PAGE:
Lm Otero  /  AP
Dr. Laura Scalfano, left, takes a throat culture from Kellen Frank, 15, at Children's Medical Center in Dallas. Scalfano specializes in treating patients ages 11 to 21.
updated 7/8/2005 12:25:56 PM ET 2005-07-08T16:25:56

When 16-year-old Marissa Skembo sees her doctor, she jokes that their conversation can go beyond typical ailments to include anything a teen might encounter — “drugs, sex, rock ’n’ roll.”

For about two years, Skembo has been seeing a doctor who specializes in treating patients ages 11 to 21.

“I think that there’s a special art to caring for a teenager — from earning their trust to being able to understand their behaviors,” said Skembo’s doctor, Laura Scalfano, assistant professor of pediatrics and the director of adolescent medicine at the University of Texas Southwestern. Her practice is at Children’s Medical Center Dallas.

While some teens are sent to doctors who specialize in adolescents for specific problems, others use them as their primary care doctors — a bridge between their pediatrician and finding a doctor as an adult.

“I think that people are realizing more and more that teenagers aren’t just big kids,” said Dr. James Fitzgibbon, director of adolescent medicine at Akron Children’s Hospital in Ohio.

Doctors who specialize in teens will often make a point of spending an extended amount of time talking to their patients.

“Sometimes it takes a long time to get the information out of the young adult. Sometimes you have to hear a lot of information before you really get down to the root cause,” said Dr. Deborah Poteet-Johnson, who has a private adolescent medicine practice with another doctor in Chattanooga, Tenn.

She said that while some patients are direct about their concerns, some are more evasive.

“Others will come in and say ’I’ve got this bad cold. Oh, by the way, can we talk about birth control?”’ said Poteet-Johnson, whose practice has been steadily growing, mainly word-of-mouth, since it opened in January 2003.

Juggling act
While the specialization began in the 1950s, an actual subspecialty certificate in adolescent medicine has only been offered since 1994 to those who have passed the board in pediatrics and internal medicine and since 2001 to those in family medicine.

It’s something that few officially pursue, however, with only about 550 people currently holding the designation. Others have focused on teens for their entire careers, not bothering with the subcertification. It requires extra training and doesn’t guarantee more money, said Dr. Charles Irwin, editor of the Journal of Adolescent Health and a past president of the Society for Adolescent Medicine.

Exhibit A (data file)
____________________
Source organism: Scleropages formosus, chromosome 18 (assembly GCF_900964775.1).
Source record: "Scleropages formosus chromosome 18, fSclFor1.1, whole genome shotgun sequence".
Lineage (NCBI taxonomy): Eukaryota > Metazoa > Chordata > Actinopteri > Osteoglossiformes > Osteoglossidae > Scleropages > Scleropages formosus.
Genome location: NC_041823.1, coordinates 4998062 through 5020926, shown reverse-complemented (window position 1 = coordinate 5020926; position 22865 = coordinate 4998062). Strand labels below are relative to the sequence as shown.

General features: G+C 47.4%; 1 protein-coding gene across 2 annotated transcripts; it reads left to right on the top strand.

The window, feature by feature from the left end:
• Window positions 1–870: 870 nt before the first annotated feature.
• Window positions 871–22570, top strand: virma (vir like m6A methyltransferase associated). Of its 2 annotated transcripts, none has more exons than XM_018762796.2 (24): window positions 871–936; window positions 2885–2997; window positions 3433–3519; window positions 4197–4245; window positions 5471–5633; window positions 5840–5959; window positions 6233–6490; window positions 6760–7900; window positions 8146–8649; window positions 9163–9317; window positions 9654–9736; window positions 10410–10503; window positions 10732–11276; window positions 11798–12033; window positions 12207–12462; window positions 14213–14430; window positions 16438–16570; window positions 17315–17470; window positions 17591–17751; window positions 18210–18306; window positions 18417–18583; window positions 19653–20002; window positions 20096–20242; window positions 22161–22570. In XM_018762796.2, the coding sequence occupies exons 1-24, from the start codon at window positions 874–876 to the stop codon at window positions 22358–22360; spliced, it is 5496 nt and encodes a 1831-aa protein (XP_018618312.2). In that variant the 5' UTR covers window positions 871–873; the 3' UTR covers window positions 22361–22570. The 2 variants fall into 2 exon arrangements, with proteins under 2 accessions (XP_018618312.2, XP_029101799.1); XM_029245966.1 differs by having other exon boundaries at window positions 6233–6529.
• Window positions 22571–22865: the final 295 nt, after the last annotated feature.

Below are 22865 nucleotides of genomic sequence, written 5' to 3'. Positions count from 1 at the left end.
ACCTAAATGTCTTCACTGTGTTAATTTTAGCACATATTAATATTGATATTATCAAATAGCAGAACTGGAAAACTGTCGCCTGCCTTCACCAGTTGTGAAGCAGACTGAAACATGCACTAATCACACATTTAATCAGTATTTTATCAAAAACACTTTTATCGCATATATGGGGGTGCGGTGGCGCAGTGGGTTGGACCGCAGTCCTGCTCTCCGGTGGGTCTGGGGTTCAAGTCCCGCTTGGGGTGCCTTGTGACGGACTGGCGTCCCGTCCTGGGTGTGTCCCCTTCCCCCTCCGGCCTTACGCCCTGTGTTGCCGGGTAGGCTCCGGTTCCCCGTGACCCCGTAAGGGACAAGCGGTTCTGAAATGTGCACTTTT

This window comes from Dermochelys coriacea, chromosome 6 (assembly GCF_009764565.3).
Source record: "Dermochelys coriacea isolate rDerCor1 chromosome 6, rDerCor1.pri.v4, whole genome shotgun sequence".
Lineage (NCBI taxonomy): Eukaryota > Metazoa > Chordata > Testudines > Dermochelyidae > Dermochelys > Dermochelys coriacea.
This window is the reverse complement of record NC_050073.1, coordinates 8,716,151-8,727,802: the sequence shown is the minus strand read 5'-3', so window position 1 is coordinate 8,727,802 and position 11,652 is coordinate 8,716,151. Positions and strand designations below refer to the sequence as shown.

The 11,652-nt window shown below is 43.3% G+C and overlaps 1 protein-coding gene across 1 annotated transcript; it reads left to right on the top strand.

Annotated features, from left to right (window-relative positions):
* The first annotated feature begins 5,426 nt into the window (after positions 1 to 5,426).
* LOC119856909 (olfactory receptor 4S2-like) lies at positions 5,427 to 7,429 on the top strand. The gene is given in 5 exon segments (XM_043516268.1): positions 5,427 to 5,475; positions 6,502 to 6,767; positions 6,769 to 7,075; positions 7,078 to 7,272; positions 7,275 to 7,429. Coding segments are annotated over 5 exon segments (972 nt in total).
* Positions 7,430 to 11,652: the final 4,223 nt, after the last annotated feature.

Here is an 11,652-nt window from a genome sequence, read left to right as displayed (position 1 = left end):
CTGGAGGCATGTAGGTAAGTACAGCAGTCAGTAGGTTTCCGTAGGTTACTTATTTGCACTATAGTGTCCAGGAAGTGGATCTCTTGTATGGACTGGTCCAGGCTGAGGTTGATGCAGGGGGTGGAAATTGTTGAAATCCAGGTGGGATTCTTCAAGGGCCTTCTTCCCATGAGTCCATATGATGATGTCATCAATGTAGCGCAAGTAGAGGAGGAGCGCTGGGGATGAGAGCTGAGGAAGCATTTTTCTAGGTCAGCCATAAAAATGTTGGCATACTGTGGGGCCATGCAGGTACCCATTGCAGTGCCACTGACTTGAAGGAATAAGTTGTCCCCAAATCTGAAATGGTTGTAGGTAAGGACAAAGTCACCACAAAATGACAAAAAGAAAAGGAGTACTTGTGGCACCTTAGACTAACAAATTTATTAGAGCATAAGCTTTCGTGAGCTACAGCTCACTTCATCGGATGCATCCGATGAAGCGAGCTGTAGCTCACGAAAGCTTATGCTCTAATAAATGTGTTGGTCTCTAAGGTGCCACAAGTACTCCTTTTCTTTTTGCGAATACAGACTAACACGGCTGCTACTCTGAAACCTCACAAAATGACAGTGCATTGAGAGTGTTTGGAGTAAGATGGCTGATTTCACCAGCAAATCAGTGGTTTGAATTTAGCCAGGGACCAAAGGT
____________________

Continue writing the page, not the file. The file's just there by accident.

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Basically, doctors say, physicians of adolescents are more focused on issues that might be on the minds of teens. And they are careful to balance their young patient’s need to maintain some autonomy with the parent’s need for information.

Many times the doctor will talk separately to each and then both parent and teen together, said Dr. Bret J. Rudy, associate chief of the adolescent medicine division at the Children’s Hospital of Philadelphia.

“It’s a little bit more of a juggling act,” he said.

And at times, a doctor needs to help a teen talk to her parents, said Dr. Rana Pascoe, who has a family and adolescent practice at the Baylor Family Health Center at Mesquite, a Dallas suburb.

“Sometimes you are a mediator between them,” she said.

Of course, finding a teen specialist can be a challenge, especially in rural areas, and many teens are happy with their pediatricians.

But Marissa Skembo’s mother, Consie, said she really appreciates the time that Scalfano devotes to her daughter.

“We really like her style, she treats the whole person, not just the physical — the emotional and social person too,” Consie Skembo said.

“She talks about anything and everything.”

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